US Field Manual to Not Killing Yourself/13 Reasons Why Not
Conversations with my Beretta about Coping with Extreme Personal Adversity
Preface: I served a third combat tour in Iraq in 2007-2008. I was a senior Colonel and Chief of Surgery at a Combat Support Hospital and I had over twenty years of service in the military that included more than a dozen deployments. Three of these were combat tours. In 2007 there were unit related mission issues and I insured that the mission was successfully carried out. The unit had a broken leadership chain and was without technical expertise in trauma surgery. Eventually, I was accused of vague allegations and was subjected to being in Iraq without a job and in a non-contact status with my colleagues for five months. This was a period of extreme personal adversity for me. I was subject to two 15-6 investigations, an Article 32 investigation, an Article 15 Hearing and a Professional Peer Review of my clinical activities and a Command ordered Psychiatric Evaluation. When I returned home, I was investigated by the Veterans Administration where I worked as Chief of Surgery and by the State Medical Board. I was sixty three years old and possibly had more resources available to me than younger soldiers and officers to deal with this adversity. Still, I had to pass through many feelings of anger, depression, hopelessness, loneliness, fear, uncertainty, idleness, boredom and suicide. I have detailed some of the ways I survived the ordeal that came to me. I hope this is helpful to anyone undergoing a period of extreme personal adversity whatever the cause: family relations, problems with love and relationships, health problems, death, employment issues, financial problems, peer relations or problems of growing up or growing older. Everyone says, “Don’t kill yourself.” Here are 13 ways I didn’t kill myself and they will be presented is a serialized form.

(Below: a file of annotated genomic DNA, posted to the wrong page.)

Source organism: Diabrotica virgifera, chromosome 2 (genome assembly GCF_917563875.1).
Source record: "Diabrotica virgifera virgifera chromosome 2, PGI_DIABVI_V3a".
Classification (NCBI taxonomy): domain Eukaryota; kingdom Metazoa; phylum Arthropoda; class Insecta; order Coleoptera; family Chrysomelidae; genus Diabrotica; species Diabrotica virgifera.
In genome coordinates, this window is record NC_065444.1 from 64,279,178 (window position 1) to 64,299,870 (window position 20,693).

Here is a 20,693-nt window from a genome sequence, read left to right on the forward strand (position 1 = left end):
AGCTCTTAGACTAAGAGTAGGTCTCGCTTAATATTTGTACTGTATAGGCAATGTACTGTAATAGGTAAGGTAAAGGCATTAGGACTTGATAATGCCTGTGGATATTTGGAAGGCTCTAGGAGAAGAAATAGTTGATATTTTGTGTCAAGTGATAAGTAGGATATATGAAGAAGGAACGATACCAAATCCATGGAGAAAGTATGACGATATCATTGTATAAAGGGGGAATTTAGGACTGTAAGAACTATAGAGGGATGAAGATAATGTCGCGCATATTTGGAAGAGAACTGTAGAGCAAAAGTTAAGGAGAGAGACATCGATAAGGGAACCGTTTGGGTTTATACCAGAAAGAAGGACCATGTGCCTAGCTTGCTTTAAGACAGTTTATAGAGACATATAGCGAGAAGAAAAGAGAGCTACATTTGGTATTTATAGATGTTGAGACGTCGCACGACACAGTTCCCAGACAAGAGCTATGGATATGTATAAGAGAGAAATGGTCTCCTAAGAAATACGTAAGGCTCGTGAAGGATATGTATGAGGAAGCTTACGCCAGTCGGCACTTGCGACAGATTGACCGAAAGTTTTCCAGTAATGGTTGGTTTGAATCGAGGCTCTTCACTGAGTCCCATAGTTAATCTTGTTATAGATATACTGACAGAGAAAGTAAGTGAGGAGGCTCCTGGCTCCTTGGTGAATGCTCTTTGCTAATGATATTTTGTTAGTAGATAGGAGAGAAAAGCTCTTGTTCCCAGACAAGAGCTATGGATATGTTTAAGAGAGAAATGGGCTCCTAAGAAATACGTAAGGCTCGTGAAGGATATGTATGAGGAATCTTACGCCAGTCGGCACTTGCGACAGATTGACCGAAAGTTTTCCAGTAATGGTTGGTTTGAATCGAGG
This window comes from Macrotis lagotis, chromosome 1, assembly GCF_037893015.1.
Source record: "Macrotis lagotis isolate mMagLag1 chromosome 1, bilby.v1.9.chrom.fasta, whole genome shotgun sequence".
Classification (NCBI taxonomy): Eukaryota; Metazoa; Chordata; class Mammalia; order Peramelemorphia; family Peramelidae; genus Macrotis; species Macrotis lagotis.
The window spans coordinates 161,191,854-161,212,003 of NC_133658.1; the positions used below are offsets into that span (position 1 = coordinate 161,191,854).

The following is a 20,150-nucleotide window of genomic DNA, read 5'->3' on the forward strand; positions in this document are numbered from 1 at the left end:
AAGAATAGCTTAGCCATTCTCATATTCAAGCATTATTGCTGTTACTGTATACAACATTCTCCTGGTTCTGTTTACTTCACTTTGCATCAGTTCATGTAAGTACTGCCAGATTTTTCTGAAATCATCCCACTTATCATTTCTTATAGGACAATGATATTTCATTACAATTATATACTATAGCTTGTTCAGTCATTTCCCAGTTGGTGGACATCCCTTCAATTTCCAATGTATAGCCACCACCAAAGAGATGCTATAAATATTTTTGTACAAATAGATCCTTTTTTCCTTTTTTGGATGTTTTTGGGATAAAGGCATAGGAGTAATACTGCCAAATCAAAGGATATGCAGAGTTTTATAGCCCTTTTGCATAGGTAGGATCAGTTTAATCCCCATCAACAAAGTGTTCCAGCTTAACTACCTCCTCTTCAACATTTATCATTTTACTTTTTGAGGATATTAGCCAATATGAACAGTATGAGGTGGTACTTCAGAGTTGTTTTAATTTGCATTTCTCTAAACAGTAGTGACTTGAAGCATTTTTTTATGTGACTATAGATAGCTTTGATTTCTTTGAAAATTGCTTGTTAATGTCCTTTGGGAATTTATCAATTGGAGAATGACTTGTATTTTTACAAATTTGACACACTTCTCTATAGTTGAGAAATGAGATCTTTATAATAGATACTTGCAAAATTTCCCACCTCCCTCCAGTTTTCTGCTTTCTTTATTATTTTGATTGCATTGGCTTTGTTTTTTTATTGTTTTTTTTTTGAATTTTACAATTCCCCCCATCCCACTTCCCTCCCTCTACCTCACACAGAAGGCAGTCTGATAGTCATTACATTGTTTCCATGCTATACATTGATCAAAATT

4. Belief in Personal Mission: Each one of us is here for a reason. I think we all know this down deep, even if it takes us our entire life to understand and find out what that reason is. We are singing a song without knowing the words, doing an unnamed dance without knowing the steps. In my case, I was genetically programmed to take care of the sick and injured and to do this with my mind, my hands, and a knife. I was also here to bring up my two daughters, Jessica and Sara and to be a husband to Susan and a brother to Nancy. Yes, there were other missions; to fear God and keep his Commandments. And that was a lot and I was lucky to have these missions and even luckier to be aware of them. The Army had taught me to take care of the people under me and they would take care of the mission. In this case, once I was under the gun in Iraq, I was the person under me and I focused on taking care of myself. This meant making sure I ate properly, slept enough and kept myself physically and mentally active. Again, easy to say, hard to do. Eating alone in the mess hall, the one place for comfort from the heat, dust and grayness of Iraq was always difficult and never became easier. Still, I made sure I ate at least two meals a day. I went back and forth between eating very healthy and going for the comfort food. That was okay. And I grabbed a pocketful of snacks and drinks for a generous snack later on as I didn’t have the strength to come in to the chow hall alone three times a day. Sleeping enough? Without a job and with no social life on account of the no contact order, I had way too much time. Sleep was one way to pass the hours, but with my mind racing it was impossible to put together a full night’s sleep. Maybe it was the adrenalin flowing through me but I was up at least three times a night to urinate. And then I’d wake up with bad thoughts about the uncertainty and fear of what would happen to me. I tried to deal with this by doing yoga and meditation and exhausting myself at the gym. But it didn’t work. Next thing I knew, I was taking Benadryl pills to put me to sleep. But they didn’t keep me asleep. Then I was taking Ambien sleeping pills along with Seroquel to sleep. Seroquel is a major tranquilizer, but in low dose is used for sleep. Its side effect includes calming down a racing mind. This combination of medication took ten hours to wear off each night and it did give me relief. Eventually, I felt myself becoming paranoid and stopped taking the Ambiens with the Seroquels. Seroquels are called Suzie Q’s by the inmates in the LA County Jail where they are a favorite drug. If you are taking Suzy Q’s, you aren’t there! Sleep is good, even if you need drugs when compared to the panic of nighttime coming and knowing that sleep will not come. Physical activity was important to keeping me going. At sixty three years of age, I can only work out so much each day. I would vary my routine with long walks, yoga, light weight training and spinning classes on a stationary bicycle. However, I wasn’t able to have the physical break through that could have been possible with this much time on my hands. Anxiety and fear chews up inner energy and there was just enough energy left in me do my work out once each day. Mentally, I began to read fiction from the local lending libraries. Mostly this was what was available, but someone donated their New Yorkers each week and these lengthy articles in addition to the steady steam of adventure books let me know that my mind was still working. Fiction took me away, and “I wasn’t here” even without the drugs. It was a challenge to take care of myself so I could complete my mission which was to endure the uncertainty and delays of military injustice. But I was able to do this. Alcohol wasn’t available for me in Iraq, but upon returning home I returned to having a few beers with my friends, some wine with dinner and a shot before bed. I quickly came to realize that as a result of the stress I no longer handled alcohol the way I used to. More than two beers and I’d be out of it and would remain a little bit off the next day. Plus the alcohol hurt my sleeping which was tenuous at best. If I drank within four or five hours of bedtime, I’d wake up like a shot about two in the morning and would be unable to get back to sleep. If I really drank too much, I would wake up with a headache. I had to make myself pay attention to the change in how I processed alcohol and drink less and not drink at all prior to going to bed. Inside the wire, where there was no threat back in Iraq, I wore my Beretta, it was only a part of my uniform.